Make a commitment to get it done, and the right way.

I once read someone describe the difficulty of getting to daily Bible reading by saying “Some days it feels as though Satan himself is pressing his finger down on the cover.” At times prayer can feel that challenging too, for some reason. Distractions pop up, our attention is diverted, time runs short… and next thing you know I’ve either run out of time or only have a few moments to hastily throw some words out to God. Maybe you’ve felt the same way, that some days it’s all you can do to stop and clear your mind for prayer.

Plenty of things in life are like that, though, and as with any of them there’s only one thing to do: just do it. If we believe it’s important, then we understand we can’t let ourselves be deterred. Set a time and be sure to get it done, every single day. Don’t just do it to say you’ve done it, though. Be sure to give it its due diligence.

Follow Daniel’s example.

Once the habit has been established, Daniel’s example of three prayers a day (Daniel 6:10) seems a good target to shoot for. Praying in the morning helps us pray for the day ahead, praying in mid-day helps us draw strength as a respite from the day’s stresses, and praying at night helps us look back to give thanks for the good and to confess any shortcomings.

It can feel hard to fit in at times, but I have two thoughts on the matter: one, don’t overdo it and feel like each session has to be a lengthy visit with the Lord. Some will be longer than others, and that’s fine. Two, phones, social media, TV, podcasts, video games, and all kinds of other items show that most of us have more time than we think. We just have to budget it wisely and set our priorities.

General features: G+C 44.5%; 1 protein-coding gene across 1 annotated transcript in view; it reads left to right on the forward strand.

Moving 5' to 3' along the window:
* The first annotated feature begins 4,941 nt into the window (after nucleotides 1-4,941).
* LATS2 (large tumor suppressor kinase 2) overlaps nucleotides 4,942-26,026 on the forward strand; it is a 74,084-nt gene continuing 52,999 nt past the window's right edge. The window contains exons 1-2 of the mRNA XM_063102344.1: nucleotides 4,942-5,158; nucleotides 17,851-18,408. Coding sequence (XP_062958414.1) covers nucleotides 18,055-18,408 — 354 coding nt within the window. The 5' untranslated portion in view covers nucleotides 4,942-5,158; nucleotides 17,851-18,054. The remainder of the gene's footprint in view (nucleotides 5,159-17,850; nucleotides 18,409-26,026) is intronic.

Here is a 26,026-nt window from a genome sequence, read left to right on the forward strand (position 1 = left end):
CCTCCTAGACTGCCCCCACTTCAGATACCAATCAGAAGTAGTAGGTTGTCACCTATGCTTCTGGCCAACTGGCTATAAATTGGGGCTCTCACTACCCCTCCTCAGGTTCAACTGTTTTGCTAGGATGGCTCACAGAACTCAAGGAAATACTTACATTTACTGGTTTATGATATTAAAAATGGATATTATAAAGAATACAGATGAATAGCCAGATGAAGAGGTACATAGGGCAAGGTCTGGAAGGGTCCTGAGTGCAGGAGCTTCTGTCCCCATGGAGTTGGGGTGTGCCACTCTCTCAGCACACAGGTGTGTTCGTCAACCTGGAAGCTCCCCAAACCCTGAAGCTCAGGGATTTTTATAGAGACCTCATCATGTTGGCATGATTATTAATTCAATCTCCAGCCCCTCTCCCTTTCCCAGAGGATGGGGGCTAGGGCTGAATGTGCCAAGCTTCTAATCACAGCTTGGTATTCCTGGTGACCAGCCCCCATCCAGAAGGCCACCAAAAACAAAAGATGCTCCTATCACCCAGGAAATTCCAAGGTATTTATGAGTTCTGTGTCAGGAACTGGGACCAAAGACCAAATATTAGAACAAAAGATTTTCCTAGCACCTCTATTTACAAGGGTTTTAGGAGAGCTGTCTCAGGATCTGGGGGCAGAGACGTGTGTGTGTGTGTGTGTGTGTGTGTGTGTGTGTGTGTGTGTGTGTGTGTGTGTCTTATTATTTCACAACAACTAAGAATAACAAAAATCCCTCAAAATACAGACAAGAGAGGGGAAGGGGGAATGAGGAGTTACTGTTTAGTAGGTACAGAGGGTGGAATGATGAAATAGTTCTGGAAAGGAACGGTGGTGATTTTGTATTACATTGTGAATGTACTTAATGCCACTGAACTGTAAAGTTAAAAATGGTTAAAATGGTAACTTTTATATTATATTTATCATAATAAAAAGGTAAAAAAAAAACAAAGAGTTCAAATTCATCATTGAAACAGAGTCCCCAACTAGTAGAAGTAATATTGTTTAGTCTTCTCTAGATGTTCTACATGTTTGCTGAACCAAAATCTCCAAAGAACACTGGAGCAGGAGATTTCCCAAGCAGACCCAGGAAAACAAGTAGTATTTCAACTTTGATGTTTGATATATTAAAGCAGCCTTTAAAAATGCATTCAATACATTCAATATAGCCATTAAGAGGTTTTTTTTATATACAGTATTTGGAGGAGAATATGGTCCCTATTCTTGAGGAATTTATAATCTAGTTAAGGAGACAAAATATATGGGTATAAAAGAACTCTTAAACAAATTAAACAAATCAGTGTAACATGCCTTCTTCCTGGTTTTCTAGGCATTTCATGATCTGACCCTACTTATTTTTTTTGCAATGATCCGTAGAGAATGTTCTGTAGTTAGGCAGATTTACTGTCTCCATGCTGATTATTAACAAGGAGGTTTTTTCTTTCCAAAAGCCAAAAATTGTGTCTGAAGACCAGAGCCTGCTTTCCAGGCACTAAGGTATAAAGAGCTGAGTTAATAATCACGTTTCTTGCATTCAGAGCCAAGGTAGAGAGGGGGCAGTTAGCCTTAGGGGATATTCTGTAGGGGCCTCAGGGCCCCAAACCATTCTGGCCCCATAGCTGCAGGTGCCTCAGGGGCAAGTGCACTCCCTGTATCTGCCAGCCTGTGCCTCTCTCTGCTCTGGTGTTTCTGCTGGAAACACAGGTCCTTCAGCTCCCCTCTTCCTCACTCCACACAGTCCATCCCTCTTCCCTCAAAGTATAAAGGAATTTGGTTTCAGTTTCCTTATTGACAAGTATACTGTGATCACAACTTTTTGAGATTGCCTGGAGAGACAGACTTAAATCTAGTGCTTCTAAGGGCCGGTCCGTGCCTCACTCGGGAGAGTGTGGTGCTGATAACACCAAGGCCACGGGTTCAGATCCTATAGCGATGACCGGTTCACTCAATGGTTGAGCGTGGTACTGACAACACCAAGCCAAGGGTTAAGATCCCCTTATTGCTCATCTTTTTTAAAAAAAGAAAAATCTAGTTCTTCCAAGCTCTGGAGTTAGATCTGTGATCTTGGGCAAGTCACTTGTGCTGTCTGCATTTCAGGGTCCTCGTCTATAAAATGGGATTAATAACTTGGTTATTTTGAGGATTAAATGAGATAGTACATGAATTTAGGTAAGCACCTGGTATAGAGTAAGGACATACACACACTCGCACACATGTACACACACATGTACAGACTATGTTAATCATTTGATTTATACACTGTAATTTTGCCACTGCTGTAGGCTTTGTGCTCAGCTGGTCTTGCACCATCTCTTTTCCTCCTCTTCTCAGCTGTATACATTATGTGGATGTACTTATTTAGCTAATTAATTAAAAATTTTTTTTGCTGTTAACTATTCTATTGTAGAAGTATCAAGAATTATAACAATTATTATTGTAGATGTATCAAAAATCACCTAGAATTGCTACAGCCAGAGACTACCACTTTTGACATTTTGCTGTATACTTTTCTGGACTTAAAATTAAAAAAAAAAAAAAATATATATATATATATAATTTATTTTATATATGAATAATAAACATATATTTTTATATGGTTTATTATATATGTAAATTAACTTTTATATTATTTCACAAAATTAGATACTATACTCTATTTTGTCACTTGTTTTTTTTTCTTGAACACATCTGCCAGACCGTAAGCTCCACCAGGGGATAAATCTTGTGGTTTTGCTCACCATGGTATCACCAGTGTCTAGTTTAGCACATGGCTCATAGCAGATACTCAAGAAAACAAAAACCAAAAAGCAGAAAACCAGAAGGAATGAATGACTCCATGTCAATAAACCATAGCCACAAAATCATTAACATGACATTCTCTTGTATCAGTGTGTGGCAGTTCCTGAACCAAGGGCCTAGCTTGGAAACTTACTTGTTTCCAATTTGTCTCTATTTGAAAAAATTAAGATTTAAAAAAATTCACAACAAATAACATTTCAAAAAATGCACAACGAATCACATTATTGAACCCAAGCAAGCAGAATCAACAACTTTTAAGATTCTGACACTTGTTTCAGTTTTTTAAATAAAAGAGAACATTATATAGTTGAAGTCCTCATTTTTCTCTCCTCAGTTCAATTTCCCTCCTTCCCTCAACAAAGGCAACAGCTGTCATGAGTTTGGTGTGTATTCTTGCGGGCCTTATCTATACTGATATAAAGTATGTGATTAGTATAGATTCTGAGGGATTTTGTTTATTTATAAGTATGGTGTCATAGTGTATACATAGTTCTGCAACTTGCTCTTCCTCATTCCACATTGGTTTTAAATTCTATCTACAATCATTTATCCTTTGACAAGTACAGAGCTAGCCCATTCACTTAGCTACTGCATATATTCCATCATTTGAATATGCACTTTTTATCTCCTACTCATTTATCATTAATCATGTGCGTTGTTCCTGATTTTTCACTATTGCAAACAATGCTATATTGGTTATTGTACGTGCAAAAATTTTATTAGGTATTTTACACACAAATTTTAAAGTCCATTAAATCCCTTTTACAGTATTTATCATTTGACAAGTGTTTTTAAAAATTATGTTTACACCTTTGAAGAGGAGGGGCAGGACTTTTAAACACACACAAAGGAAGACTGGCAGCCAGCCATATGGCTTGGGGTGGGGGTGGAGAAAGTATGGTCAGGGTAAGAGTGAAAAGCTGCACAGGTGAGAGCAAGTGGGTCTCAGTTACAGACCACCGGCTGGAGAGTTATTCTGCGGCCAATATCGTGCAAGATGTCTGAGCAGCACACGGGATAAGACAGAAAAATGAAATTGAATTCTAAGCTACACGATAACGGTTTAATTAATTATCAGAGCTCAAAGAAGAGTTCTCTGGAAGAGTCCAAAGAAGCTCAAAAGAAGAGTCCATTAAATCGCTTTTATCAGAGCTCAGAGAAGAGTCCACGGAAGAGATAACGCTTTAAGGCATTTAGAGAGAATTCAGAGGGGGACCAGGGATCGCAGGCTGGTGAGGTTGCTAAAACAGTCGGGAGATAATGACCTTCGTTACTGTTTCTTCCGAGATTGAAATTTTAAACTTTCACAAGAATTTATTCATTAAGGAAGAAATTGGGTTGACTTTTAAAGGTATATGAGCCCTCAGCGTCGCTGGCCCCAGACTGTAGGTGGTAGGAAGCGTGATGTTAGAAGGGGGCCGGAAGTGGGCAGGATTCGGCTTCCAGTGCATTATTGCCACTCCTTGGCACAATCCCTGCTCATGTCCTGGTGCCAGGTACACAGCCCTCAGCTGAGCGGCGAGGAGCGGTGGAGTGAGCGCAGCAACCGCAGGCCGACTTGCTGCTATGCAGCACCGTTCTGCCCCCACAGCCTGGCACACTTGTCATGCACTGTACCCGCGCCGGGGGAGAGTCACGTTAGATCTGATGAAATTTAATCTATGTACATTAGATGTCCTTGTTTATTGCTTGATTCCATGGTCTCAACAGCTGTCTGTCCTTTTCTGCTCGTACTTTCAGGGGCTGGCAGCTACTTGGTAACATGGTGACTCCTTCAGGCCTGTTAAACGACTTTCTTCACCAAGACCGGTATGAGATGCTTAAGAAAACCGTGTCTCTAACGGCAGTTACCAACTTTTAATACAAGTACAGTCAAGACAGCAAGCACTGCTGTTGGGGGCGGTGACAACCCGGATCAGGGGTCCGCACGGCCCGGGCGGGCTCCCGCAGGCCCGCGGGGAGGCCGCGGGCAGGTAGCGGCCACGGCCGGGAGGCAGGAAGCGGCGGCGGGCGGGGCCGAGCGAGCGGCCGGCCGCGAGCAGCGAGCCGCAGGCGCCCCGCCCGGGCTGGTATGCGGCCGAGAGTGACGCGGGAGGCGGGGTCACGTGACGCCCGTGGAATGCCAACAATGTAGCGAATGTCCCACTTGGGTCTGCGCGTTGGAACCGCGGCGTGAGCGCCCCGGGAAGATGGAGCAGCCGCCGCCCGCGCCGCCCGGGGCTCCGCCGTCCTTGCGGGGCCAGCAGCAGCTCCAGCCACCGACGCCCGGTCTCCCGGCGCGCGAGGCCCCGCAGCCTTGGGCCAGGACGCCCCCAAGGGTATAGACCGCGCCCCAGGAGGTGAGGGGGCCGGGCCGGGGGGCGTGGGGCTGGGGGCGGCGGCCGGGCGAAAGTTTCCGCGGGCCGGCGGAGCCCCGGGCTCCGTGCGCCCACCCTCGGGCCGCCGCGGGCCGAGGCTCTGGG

Have at least one “scripted” prayer per day.

By “scripted” I don’t mean a prayer that is written out and repeated every day, but rather a list you keep in a prayer journal, app, or something similar. When I don’t do this, things begin to fall through the cracks. I forget to pray for the brother or sister in church who’s going through something, I lack consistency when I need to be persistent (Luke 18:7), and I sometimes lose track of the attributes I mean to pray for.

It will likely be your longest prayer of the day, so be sure to leave time for it and work through your prayer list. You’ll notice the added benefit of seeing prayer requests granted, reminding us to go back and give thanks like the one leper out of the ten (Luke 17:11-19).

Don’t leave out the praise and adoration.

The basic ACTS structure of prayer (Adoration, Confession, Thanksgiving, Supplication) is a pretty good one to go by, but for some reason the adoration often feels like the easiest one to skip over. In fact, it can very easily run together with the Thanksgiving section of prayer, but adoring God for who He is and thanking Him for what He’s done are two distinct matters, both of which are essential to getting prayer right.

What adoration does for us, and why we see it so often in the Psalms and other Scriptural songs and prayers, is remind us of the greatness of the One to whom we’re speaking. Acknowledging His attributes of power, love, kindness, justice, and the like give us the faith we need for the rest of the prayer. When we confess our sins and ask forgiveness, we can know our High Priest is mediating for us and our sins have been forgiven. When we thank Him, we know we are thanking Him as children to a Father, not as a cold neutral who demands a works-based quid pro quo for every request answered. When we come to supplication and ask for God’s help in various ways, we can know He is listening, He is powerful to help, and He is caring toward us. Not sure how to word adoration and praise? I suggest…

Pray the Scriptures.

Using the Psalms as our prayer book teaches us to address God as David and other inspired writers did, and in a way He clearly endorses. We learn how to pray in life’s triumphs, injustices, trials, and any other scenario. Other times, we can pray over the passage we are currently reading or studying, asking for strength to grow into the commandments given, or giving thanks for the truths revealed, or praising God for what it tells us about Him. The more we pray the Scriptures, the more we develop the mind of Christ in how we see ourselves and the world around us.